Construction contracts: dealing with a contractor’s insolvency – a Nigerian law perspective



Nigeria’s construction sector is a vital economic growth driver. The construction sector provides physical infrastructure in relation to power, roads, rail, bridges and real estate – industries which drive industrialisation and economic growth. The Nigerian Institute of Building claims that Nigeria’s construction industry is worth about $69bn and employs about 5 percent of Nigeria’s estimated 180 million people. The Nigerian Bureau of Statistics, in its last released Labour Productivity Report, i.e., Q3 of 2016, estimates that Nigeria’s workforce stands at 80,669,196 people. This means that the workforce in the construction sector constitutes about 11.65 percent of Nigeria’s total workforce.

According to the Lagos Chamber of Commerce and Industry, Nigeria currently has an infrastructure deficit of $300bn. The Integrated Infrastructure Master Plan (NIIMP), a 30-year blueprint for infrastructure development launched in 2014, projects that Nigeria will require roughly $3 trillion for infrastructure development over a period of 30 years to close the infrastructure gap. The foregoing highlights the importance of a stable construction sector and timely project delivery.

A contractor’s insolvency will adversely affect a range of parties including the employer, subcontractors and suppliers, tenants and lessees, landlords and lenders, etc. The insolvent contractor may be compelled by its impecuniosity to compromise quality, allocating insufficient resources to the project with the aim of cutting costs. This may result in underperformance, increase in defects, drop in quality of work, substantial time and cost overruns, defaults in subcontracts and obligations to funders and the possibility of discontinuance of the project. An employer’s remedies and buffer against contractor insolvency will depend partly on the terms of the contract and the principles of contract and insolvency law. This article examines these remedies and buffers through which employers may mitigate losses arising from the insolvency of contractors.

Employer’s payment obligations

Payment provisions are very vital in construction contracts. Payment arrangements are usually agreed by the parties and may be influenced by the nature of the project. Payment may be made in advance, conditioned on completion of work, based on the amount of work done, contingent upon milestones and based on submission of pay applications. An employer will understandably be concerned where a contractor that has received advance payment becomes insolvent. Such employer faces the risk of becoming an unsecured creditor, in relation to the sum, with very little hope of receiving dividends in the insolvency proceedings.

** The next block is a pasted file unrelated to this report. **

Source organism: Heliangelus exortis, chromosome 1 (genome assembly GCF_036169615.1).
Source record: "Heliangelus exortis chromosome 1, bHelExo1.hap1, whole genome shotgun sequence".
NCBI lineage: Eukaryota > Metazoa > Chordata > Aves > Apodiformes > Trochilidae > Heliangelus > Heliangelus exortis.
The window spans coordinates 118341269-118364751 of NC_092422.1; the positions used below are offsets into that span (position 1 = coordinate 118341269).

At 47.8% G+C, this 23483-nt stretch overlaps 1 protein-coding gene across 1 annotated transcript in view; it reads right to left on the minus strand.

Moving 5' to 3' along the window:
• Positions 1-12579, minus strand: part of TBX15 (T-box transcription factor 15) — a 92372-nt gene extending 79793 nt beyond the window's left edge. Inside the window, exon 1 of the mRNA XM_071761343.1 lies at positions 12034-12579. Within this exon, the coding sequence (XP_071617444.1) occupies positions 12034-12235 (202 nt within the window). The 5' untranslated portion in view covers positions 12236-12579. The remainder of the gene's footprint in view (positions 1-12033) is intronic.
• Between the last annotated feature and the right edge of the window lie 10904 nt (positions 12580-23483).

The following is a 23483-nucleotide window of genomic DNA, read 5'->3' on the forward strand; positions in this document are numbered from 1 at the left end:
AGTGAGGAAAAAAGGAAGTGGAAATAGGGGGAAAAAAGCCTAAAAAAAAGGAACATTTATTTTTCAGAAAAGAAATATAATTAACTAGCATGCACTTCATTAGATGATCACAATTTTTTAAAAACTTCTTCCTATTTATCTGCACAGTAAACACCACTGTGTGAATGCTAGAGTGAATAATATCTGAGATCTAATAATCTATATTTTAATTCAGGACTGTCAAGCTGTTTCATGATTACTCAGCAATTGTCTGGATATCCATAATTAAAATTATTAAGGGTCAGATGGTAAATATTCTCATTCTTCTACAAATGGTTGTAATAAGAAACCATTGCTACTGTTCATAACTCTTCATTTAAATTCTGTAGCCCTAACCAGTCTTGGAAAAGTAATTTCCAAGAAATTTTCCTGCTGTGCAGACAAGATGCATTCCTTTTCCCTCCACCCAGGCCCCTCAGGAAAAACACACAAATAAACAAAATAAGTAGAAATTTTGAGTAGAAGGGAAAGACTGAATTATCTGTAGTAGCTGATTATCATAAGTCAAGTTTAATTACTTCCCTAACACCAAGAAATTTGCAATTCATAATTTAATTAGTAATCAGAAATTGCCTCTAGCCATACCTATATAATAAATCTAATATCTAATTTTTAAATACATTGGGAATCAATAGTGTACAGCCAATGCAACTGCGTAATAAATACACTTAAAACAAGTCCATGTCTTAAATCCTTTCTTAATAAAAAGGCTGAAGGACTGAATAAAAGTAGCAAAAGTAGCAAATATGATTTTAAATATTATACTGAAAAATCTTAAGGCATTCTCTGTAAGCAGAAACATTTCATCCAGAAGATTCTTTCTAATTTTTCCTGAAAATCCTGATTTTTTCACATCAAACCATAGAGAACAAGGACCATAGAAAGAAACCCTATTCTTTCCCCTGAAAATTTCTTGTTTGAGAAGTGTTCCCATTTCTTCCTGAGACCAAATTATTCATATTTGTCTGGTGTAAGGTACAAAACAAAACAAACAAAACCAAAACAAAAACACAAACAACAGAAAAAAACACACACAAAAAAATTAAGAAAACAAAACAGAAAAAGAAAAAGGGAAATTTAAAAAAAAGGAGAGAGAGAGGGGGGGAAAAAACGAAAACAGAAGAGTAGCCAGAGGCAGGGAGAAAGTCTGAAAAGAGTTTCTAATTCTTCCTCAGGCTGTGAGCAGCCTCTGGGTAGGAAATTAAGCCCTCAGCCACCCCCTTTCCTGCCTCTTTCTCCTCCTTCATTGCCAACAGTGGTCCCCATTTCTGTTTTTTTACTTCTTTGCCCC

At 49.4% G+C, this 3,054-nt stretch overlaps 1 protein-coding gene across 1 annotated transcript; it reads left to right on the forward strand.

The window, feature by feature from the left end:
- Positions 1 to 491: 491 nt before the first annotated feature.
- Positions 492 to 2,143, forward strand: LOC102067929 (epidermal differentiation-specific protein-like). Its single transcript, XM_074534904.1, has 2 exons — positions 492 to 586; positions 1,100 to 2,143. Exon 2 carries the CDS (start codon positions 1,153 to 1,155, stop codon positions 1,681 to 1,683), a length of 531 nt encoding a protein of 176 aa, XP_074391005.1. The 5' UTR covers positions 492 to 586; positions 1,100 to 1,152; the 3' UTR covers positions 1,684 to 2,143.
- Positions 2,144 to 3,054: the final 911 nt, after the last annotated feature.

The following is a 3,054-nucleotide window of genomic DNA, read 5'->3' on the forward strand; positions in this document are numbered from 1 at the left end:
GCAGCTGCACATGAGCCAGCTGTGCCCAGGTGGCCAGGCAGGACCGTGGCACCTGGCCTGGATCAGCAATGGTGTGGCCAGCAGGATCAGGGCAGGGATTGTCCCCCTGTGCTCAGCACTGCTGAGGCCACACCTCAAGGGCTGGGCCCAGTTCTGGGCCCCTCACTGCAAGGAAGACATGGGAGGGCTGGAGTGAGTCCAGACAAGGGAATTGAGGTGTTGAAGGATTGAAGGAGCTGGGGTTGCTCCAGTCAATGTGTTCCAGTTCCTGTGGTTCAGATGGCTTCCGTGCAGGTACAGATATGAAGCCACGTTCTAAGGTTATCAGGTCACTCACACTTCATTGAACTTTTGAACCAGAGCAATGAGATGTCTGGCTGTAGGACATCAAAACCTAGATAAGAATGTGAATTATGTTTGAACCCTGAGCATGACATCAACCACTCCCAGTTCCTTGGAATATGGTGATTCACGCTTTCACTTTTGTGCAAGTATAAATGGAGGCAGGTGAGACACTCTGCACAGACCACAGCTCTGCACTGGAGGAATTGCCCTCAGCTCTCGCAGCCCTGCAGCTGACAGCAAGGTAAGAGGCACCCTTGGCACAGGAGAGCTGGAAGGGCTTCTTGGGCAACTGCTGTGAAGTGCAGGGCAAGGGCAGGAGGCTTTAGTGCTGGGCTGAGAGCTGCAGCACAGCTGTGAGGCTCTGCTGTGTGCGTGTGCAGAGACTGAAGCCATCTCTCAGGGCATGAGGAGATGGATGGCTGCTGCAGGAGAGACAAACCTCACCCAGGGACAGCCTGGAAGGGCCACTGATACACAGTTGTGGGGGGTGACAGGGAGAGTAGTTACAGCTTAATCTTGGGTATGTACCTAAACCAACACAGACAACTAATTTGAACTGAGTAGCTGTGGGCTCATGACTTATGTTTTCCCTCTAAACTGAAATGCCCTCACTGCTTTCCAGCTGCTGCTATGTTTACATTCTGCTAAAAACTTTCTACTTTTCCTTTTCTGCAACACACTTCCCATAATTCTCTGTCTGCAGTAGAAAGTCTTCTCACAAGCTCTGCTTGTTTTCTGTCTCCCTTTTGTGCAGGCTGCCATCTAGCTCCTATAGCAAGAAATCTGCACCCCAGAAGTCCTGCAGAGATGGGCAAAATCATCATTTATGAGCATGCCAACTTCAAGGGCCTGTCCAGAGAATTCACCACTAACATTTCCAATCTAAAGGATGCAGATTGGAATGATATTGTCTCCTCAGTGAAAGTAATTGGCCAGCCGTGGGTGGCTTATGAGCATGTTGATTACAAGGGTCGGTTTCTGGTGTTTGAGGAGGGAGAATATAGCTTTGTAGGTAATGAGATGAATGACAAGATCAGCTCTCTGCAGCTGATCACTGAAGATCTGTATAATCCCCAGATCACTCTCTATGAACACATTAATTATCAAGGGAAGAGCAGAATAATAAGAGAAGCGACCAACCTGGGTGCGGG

Advance payments to contractors may be secured by parent company guarantees (PCGs) and performance bonds. At the negotiation stage, an employer may require an undertaking from a parent or affiliate of the contractor to guarantee the performance obligations of the contractor. Upon the contractor’s insolvency, the employer must be careful not to act in any manner which may discharge the guarantor of its obligations. Depending on the terms of the PCG, such acts may include employment of a new contractor, variation of the contract without required notices or consents and termination of the contract.

An employer making advance payment could also require the contractor to provide a performance security. A typical performance or advance payment bond will provide for payment of the employer by the bond issuer (a bank or an insurer) of up to an agreed amount (usually 10 percent of the contract sum) if the contractor becomes insolvent. Bonds provide an additional layer of security considering that they are usually provided by third parties (as opposed to the contractor’s affiliates) which would not be affected by the contractor’s insolvency.

An employer may also include a retention fund clause in the contract. The clause would typically require the employer to retain a percentage of each progress payment as a buffer against insolvency resulting in non-completion. A retention fund is a purely personal monetary obligation which does not constitute a trust. The employer merely holds back money as opposed to setting it aside (MacJordan Construction Ltd v Brookmount Erostin Ltd (1992)). Accordingly, a retention fund may not provide foolproof protection to an employer upon the contractor’s insolvency. The funds may be regarded as having already been earned by the employer and hence ought to be turned over to the liquidator. Retention may thus constitute fraudulent preference or breach the pari passu distribution scheme.

Payment of subcontractors

An employer’s ability to retain the services of an insolvent contractor’s subcontractors may be crucial in avoiding time and cost overruns. There are a number of ways in which an employer may reduce the risk of an insolvent contractor’s indebtedness to subcontractors. First, an employer may require contractors to include a ‘pay-when-paid’ clause in vital subcontracts. The provision will require a subcontractor to be paid within a specified period after the contractor has received payment. This will ensure prompt payment to subcontractors and reduce the chances of monies being unreasonably held up by contractors with the risk of being trapped in subsequent insolvency proceedings.